Whenever the Scripps National Spelling Bee in the US takes place, parents and children may wonder: What does it take to become a champion? Is it worth the effort?
As just about any former Scripps champion could tell you, the contest – which took place from May 31 to June 1 – involves a fair amount of luck, so preparation does not guarantee a victory. There’s simply no way a contestant can know which word awaits them from the Merriam-Webster Unabridged Dictionary. But if young people find enjoyment in learning how to spell words, as well as understanding the origins and meanings of these words, then they will feel proud of what they accomplished.
Still, as I state in my book, Hyper Education: Why Good Schools, Good Grades, and Good Behavior Are Not Enough, there are certain practices that can greatly boost a child’s chances of becoming an excellent speller. I observed these practices among families who assist their children in competitive academics.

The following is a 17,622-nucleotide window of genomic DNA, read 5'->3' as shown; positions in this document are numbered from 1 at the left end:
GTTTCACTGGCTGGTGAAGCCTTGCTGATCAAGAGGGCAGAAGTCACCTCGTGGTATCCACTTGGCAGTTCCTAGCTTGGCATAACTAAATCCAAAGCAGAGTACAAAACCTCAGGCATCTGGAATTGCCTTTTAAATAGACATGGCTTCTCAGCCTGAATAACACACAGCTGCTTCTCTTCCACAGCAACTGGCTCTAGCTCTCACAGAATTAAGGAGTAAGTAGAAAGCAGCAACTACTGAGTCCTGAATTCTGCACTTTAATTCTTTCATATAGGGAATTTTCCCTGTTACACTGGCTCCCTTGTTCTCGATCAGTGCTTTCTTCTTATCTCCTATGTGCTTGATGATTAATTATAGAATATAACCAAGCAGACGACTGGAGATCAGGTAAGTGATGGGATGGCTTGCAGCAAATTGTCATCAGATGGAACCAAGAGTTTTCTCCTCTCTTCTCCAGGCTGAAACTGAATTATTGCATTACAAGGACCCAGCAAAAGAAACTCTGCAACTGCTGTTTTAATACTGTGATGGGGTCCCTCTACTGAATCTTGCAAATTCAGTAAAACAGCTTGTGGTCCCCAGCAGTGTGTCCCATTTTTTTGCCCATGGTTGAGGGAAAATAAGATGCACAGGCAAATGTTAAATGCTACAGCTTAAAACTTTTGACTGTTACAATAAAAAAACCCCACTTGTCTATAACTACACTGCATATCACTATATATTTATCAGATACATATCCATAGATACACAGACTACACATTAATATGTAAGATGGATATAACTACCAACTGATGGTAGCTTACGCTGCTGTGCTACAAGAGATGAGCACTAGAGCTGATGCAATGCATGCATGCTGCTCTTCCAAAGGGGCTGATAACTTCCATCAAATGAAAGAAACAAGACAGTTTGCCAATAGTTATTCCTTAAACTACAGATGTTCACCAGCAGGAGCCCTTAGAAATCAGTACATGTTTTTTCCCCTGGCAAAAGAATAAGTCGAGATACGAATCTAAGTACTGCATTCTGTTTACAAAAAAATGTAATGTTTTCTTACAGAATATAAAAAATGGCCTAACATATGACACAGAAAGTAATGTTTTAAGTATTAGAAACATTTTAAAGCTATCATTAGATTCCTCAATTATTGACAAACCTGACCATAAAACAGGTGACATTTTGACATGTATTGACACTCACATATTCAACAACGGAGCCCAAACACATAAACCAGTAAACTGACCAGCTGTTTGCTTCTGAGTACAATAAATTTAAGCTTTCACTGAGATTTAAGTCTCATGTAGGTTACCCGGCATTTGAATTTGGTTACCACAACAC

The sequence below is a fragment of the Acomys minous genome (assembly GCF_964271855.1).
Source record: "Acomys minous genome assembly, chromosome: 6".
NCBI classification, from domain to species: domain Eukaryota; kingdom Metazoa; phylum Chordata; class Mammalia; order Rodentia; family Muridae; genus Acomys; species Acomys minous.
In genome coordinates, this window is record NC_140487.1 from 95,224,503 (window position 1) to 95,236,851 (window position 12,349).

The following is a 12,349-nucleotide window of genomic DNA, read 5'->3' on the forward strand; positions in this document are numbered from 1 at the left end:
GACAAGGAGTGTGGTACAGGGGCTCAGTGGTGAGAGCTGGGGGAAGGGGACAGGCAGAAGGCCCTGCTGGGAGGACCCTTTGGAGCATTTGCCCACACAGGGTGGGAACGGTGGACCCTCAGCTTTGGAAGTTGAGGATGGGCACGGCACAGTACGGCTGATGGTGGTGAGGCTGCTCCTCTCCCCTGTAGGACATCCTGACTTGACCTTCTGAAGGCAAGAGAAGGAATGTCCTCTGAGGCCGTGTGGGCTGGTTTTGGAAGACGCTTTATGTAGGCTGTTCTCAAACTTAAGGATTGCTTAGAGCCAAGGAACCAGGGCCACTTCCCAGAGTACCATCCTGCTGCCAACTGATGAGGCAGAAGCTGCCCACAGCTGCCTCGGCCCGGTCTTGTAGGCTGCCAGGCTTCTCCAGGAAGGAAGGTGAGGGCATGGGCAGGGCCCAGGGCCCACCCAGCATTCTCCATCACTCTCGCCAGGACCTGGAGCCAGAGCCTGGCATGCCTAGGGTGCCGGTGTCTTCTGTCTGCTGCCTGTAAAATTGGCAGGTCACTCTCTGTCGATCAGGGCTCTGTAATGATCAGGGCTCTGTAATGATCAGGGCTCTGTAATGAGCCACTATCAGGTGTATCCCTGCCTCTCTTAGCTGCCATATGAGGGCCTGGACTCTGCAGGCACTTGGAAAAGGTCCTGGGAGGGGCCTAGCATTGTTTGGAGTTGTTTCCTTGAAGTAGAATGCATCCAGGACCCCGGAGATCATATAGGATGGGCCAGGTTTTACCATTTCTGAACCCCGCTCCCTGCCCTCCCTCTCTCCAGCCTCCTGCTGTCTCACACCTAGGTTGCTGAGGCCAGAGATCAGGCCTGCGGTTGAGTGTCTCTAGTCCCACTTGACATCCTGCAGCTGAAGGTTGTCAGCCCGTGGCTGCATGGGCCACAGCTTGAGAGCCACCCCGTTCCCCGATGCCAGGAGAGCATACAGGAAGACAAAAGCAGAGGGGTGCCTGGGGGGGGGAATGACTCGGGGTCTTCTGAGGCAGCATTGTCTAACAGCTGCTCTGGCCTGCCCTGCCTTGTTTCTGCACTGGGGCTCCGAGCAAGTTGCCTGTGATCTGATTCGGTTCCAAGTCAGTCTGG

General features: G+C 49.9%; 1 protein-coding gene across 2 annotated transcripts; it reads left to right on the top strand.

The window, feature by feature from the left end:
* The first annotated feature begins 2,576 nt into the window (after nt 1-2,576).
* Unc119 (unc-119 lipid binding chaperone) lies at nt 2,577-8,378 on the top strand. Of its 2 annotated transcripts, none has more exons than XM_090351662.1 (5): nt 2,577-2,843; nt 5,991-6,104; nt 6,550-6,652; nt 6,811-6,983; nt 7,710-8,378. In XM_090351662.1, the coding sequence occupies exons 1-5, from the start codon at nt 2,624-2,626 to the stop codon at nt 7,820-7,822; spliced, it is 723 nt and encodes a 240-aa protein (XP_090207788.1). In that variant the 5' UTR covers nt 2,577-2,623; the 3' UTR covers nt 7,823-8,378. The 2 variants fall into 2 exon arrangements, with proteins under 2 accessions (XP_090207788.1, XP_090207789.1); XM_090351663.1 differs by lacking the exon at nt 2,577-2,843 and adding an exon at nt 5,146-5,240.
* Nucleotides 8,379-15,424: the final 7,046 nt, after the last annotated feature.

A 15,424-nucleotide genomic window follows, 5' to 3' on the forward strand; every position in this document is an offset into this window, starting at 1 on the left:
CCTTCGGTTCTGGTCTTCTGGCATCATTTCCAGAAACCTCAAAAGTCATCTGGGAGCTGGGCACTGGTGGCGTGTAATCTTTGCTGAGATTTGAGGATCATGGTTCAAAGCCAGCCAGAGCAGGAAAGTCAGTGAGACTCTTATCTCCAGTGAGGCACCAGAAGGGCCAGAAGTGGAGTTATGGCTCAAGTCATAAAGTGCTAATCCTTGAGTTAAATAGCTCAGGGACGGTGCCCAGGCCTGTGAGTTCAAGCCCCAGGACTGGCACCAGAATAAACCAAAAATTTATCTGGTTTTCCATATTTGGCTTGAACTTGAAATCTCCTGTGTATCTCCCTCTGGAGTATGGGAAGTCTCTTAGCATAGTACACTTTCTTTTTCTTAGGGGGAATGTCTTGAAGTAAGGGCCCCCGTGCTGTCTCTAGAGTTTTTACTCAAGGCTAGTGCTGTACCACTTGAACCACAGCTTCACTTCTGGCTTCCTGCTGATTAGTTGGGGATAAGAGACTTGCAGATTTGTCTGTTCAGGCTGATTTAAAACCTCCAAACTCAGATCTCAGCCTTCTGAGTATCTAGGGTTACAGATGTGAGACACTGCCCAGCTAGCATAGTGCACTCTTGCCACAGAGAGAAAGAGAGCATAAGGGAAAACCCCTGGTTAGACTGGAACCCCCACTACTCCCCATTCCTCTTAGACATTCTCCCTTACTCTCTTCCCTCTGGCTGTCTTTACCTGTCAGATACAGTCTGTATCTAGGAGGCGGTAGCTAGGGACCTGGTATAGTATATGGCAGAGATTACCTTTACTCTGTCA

Invest in study materials
Rather than just open the dictionary, contestants study word lists, including the 4,000 words in the free official study guide provided by Scripps. Some parents create their own word lists based on observing past bees.
But to the extent possible, competitive spellers, including several previous Scripps National Spelling Bee winners, have purchased special…